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Curr Opin Support Palliat Care. 2008 Sep;2(3):218-22. doi: 10.1097/SPC.0b013e32830baea9.

Cathepsin K inhibitors as treatment of bone metastasis.

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  • 1Institut National de la Santé et de la Recherche Médicale, Lyon, France.

Abstract

PURPOSE OF REVIEW:

Cancer cells that metastasize to the skeleton are, on their own, rarely able to destroy bone. Instead, they stimulate the function of bone-degrading cells, the osteoclasts, leading to the formation of osteolytic lesions. The purpose of this review is to consider cathepsin K, a cysteine protease produced by osteoclasts, as a therapeutic target for the treatment of patients with osteolytic bone metastases.

RECENT FINDINGS:

Cathepsin K plays a key role in osteoclast-mediated bone degradation. It is also produced by cancer cells that metastasize to bone where it functions in proteolytic pathways that promote cancer cell invasion. Highly selective and potent cathepsin K inhibitors have been recently developed and shown to be useful antiresorptive agents to treat osteoporosis. Moreover, preclinical studies show that cathepsin K inhibitors reduce breast cancer-induced osteolysis and skeletal tumor burden. This reduction of skeletal tumor burden is due to the antiresorptive activity of cathepsin K inhibitors, which in turn, deprive cancer cells of bone-derived growth factors that are required for tumor growth.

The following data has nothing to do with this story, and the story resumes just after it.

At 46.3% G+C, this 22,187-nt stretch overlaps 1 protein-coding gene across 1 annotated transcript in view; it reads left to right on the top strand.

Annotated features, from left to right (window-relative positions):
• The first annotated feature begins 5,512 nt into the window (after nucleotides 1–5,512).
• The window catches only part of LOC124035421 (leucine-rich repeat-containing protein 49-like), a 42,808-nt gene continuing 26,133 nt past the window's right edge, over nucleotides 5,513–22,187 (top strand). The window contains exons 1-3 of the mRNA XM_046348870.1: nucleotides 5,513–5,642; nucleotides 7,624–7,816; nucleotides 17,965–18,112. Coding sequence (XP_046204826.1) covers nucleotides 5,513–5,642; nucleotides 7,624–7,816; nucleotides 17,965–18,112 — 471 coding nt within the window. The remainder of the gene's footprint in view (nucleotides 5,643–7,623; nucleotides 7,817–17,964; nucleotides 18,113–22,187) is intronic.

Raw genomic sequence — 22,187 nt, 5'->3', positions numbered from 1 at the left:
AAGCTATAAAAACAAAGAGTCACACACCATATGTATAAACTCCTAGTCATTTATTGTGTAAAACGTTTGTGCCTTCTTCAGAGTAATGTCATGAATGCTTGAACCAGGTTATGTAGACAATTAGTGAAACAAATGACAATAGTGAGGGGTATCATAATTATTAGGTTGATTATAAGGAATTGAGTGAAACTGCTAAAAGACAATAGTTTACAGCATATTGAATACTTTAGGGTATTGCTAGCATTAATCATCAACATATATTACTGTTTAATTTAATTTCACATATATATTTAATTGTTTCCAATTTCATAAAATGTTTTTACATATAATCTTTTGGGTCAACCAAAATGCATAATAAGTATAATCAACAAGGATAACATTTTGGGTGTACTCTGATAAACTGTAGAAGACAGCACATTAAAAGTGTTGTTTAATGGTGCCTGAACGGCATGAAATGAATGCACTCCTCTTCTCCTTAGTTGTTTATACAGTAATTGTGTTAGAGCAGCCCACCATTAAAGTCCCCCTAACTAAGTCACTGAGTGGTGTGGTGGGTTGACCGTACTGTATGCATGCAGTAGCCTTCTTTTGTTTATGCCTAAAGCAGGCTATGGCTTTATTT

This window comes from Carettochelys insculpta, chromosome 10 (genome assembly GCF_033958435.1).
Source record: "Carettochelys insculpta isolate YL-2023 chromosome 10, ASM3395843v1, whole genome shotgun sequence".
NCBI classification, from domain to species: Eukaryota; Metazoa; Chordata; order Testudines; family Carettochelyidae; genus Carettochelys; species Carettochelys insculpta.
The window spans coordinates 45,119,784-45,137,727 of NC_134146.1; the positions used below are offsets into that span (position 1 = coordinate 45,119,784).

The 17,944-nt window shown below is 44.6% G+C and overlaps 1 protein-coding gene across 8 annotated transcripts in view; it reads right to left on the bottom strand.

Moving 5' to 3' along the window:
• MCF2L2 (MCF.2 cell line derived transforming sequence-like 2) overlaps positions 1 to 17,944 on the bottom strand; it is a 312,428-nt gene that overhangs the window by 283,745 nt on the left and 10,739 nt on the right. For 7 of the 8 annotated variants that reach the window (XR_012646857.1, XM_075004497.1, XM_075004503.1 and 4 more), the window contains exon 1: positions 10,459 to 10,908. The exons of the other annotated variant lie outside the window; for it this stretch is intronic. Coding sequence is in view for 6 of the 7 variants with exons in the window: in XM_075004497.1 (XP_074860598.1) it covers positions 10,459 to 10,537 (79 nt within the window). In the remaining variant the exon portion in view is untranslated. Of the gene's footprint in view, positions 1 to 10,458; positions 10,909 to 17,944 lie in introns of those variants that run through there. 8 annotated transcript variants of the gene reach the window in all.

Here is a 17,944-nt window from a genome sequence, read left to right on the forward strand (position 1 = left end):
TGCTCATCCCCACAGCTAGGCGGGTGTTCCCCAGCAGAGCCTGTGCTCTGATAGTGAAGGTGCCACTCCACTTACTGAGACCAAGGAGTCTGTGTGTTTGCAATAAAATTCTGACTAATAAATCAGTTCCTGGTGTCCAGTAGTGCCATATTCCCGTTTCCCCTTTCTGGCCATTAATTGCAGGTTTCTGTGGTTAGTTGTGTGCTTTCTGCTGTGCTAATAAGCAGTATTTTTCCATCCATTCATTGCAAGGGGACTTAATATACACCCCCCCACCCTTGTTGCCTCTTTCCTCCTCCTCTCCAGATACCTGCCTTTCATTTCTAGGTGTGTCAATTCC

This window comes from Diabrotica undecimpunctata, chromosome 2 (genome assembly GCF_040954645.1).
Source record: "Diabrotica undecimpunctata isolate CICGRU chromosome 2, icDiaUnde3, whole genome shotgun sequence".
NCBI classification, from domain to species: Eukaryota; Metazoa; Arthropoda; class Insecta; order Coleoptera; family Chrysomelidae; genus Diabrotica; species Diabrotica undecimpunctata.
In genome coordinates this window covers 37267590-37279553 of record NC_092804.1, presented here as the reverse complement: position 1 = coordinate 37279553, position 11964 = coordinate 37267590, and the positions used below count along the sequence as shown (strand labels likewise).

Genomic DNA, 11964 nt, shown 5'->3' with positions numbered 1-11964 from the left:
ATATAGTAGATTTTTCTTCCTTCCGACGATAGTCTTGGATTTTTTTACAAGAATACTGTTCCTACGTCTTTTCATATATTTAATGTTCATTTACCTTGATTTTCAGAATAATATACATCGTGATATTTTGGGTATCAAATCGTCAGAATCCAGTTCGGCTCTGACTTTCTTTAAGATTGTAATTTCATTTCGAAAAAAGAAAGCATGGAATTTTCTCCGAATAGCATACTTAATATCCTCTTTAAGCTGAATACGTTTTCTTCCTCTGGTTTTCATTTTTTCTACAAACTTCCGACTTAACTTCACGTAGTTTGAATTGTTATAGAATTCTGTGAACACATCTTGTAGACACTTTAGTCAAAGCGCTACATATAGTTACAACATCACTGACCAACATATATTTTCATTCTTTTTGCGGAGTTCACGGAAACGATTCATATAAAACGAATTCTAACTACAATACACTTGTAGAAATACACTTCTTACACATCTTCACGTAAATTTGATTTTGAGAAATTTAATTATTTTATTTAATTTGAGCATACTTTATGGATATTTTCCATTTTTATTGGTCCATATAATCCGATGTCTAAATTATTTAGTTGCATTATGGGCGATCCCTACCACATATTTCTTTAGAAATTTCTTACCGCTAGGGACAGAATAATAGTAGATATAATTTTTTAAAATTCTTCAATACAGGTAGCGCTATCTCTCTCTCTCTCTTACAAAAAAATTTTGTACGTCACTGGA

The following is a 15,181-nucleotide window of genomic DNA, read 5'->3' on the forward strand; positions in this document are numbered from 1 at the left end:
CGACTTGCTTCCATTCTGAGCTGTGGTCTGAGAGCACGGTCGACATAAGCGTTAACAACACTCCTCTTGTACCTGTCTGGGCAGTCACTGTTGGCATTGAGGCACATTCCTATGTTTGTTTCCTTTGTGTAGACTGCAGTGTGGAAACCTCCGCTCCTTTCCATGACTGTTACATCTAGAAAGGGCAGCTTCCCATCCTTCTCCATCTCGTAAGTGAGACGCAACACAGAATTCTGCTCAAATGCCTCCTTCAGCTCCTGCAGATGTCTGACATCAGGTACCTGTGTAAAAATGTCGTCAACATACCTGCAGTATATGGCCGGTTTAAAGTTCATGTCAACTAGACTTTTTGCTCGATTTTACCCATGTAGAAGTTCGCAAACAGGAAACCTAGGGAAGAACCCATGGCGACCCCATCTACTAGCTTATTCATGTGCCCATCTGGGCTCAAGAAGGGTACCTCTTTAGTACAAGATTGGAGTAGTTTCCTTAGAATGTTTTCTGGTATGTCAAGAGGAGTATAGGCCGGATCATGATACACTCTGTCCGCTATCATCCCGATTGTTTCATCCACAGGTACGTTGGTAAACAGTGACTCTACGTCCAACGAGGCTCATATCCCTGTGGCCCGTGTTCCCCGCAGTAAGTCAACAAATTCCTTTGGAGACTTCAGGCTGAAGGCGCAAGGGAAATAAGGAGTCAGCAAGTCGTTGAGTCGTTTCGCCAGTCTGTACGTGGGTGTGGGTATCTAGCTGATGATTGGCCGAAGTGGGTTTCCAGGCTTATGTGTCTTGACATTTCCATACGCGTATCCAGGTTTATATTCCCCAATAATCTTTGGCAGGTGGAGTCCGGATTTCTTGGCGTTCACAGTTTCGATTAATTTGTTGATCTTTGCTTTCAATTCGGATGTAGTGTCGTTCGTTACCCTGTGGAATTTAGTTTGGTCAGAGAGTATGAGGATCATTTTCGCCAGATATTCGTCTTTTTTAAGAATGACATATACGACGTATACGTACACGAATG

SUMMARY:

Cathepsin K inhibitors are appropriate drugs to treat diseases associated with increased bone loss. However, their chronic use in treating osteoporosis may result in adverse effects because basic nitrogen-containing cathepsin K inhibitors accumulate within acidic organelles such as lysosomes, thereby inhibiting the activity of other cathepsins. These adverse effects should not, however, preclude the use of these drugs in life-threatening diseases such as bone metastasis.

PMID:
18685424
[PubMed - indexed for MEDLINE]
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